No word on when hearing, taste, touch, or the rumored sixth sense will be appropriated.

Happy April Fool’s Day!


Centralize, protect, and serve all your media

Like most folks, we are now buried under the weight of multiple generations of digital music, photo and video. In our case, 13 years of it.

We’ve had 2 generations of digital cameras, a digital camcorder (remember those?), 2 generations of smartphones, Apple AAC format, MP3s, DVDs, Blu-rays, and digital movies purchased from multiple different stores. We’ve had five generations of Mac OS X and countless versions of iTunes and iPhoto. And we’ve never had the time and patience to figure out an end-to-end strategy to manage all the content we’ve generated.

Businesses usually spend the time to address this for their data. They try to centralize the data to make it easier for different users to access it. They manage the centralized data through its lifecycle so that it is faster to access when it is most needed, protected so it is quickly retrievable when it is most valuable, and replicated in a secondary site in case of disasters.

Having worked in the storage market for about ten years, I knew what needed to be done, but the data kept growing, and my “free time” kept shrinking. Fortunately, the tools have gotten significantly better (with some caveats). A relatively low key end of year vacation was just the thing I needed.

First, here’s how my environment looked:

Home media - before


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How Apps drive storage: the story of Dropbox and Amazon S3 (repost)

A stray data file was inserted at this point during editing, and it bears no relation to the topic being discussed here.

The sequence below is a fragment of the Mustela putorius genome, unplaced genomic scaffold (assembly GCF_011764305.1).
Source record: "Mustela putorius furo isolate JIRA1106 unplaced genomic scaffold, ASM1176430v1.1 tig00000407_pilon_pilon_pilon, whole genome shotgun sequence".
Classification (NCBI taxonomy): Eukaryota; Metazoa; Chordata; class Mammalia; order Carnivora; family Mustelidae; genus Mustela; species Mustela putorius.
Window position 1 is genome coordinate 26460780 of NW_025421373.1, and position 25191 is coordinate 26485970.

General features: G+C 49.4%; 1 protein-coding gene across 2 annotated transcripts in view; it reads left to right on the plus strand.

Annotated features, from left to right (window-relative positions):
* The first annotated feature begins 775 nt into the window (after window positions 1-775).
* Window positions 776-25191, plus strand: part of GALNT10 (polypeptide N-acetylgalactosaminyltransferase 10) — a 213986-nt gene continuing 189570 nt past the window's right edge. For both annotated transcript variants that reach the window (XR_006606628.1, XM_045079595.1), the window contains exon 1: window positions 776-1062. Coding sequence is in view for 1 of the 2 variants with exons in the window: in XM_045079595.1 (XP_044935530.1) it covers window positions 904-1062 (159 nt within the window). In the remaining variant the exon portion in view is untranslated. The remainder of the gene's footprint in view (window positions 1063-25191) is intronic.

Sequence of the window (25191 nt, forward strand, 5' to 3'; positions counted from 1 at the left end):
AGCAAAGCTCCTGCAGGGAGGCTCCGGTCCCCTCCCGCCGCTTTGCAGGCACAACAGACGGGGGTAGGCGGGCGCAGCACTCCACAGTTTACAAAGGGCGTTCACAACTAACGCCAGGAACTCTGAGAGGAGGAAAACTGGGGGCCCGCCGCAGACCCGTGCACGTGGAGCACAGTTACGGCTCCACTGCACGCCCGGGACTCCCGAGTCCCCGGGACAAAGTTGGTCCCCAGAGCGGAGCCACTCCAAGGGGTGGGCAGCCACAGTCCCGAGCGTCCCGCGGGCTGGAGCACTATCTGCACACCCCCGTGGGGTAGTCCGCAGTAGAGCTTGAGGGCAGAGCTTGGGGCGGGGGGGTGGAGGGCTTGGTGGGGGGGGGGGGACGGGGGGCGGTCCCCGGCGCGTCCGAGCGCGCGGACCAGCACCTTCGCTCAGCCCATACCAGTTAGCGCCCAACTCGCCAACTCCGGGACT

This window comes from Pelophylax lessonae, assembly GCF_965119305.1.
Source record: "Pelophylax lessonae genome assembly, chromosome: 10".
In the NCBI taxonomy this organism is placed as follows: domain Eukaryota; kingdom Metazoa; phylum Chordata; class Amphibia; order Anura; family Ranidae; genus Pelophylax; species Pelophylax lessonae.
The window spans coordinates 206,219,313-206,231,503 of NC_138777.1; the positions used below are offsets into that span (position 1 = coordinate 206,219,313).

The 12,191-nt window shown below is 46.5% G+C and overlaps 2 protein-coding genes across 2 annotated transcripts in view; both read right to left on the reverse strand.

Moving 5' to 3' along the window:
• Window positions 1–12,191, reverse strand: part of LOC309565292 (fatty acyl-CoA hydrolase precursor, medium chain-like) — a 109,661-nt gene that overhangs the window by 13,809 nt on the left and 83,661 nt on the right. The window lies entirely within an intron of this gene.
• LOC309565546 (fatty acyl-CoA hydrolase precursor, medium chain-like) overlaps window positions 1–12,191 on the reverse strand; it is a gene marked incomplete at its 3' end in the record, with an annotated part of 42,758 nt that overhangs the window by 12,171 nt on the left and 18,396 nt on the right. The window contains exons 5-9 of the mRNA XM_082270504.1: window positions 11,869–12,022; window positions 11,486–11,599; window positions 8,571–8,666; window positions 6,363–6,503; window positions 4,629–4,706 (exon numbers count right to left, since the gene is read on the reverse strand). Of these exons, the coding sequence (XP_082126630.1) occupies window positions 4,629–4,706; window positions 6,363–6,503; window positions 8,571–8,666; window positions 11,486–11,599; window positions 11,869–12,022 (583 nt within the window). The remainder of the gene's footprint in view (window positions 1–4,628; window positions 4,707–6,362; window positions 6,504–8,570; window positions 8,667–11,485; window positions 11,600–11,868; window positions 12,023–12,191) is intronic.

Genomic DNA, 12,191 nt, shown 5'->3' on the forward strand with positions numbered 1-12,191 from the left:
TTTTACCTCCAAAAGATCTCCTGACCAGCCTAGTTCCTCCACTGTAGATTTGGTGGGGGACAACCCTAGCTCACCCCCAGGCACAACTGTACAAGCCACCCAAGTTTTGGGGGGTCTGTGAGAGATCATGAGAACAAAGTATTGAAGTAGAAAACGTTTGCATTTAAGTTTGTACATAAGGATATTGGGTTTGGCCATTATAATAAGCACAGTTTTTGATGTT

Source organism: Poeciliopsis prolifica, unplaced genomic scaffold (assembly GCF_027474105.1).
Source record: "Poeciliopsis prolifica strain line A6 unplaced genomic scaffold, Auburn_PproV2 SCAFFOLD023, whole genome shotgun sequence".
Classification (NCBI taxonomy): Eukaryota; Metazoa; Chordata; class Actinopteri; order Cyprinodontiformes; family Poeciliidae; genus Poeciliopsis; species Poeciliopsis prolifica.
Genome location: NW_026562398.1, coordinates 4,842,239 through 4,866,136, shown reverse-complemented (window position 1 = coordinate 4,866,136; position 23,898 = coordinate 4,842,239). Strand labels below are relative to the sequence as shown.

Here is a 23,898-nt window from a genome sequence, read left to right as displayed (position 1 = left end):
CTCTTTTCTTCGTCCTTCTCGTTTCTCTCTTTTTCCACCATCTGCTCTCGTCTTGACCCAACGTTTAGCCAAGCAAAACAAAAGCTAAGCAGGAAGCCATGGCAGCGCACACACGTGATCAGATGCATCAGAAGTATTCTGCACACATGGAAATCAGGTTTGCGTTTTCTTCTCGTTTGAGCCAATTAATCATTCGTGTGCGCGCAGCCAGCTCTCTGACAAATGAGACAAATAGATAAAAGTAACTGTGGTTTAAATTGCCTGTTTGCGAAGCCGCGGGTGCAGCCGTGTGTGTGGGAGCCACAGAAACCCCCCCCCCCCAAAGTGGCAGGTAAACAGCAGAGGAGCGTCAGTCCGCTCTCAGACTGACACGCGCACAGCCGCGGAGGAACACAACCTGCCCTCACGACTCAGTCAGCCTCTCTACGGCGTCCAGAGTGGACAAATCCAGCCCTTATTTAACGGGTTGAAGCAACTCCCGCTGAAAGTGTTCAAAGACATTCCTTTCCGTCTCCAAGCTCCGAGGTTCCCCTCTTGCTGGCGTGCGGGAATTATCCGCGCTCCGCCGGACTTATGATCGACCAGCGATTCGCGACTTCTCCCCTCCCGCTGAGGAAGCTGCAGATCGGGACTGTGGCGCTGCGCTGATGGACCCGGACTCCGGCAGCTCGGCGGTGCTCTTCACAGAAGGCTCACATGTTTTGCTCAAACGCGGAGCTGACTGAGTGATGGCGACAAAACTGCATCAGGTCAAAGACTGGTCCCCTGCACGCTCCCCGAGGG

Earlier this year, I noticed a post claiming that Amazon S3 was storing more than 262 billion objects. That blew me away, as just a year before, Amazon had claimed 102 billion objects. 150% year over year growth!

S3 is now on an exponential growth curve, passing 566 billion objects in October, and it is often cited as a cloud success story. But, what’s driving this growth you may ask? Primarily an application that lets consumers access their files across their tablets, smartphones and PCs: Dropbox.

S3 is great technology, but without an application, it is strictly the province of developers who need a place to put bits. A consumer application like Dropbox leverages the Amazon cloud without users ever knowing it. As you can see from the chart below, if Dropbox’s own claim of reaching 100 billion files is to be believed, they drove nearly 50% of S3’s growth between March 2010 and March 2011.

If you dig a little deeper, you’ll notice the discrepancy between Dropbox claiming 100 billion files, and Amazon claiming hundreds of billions of objects. Amazon protects files in the cloud by creating multiple copies and distributing them in different locations. It typically offers protection against the “concurrent loss of data in two separate storage facilities”, which means it keeps at least 3 copies of each file for its standard service. If one were to interpret this literally, Dropbox would make up nearly all of S3’s growth (see the green line):

This seems a bit unbelievable, as I have to think that the Amazon Cloud Drive, which automatically stores every digital purchase that people make from the Amazon store, is at least making some impression. But the possibility of a single application having so much influence on storage is eye-opening (but it shouldn’t be surprising – storage experts need only look back at Oracle Financials and Microsoft Exchange for enterprise examples of applications driving storage).

The broader storage market should pay attention. “Big Data” is all the rage, but much like Dropbox is driving petabytes of S3 storage for consumers, business mobility is primed to become the dominant driver of enterprise file storage systems.

– Leo (@lleung)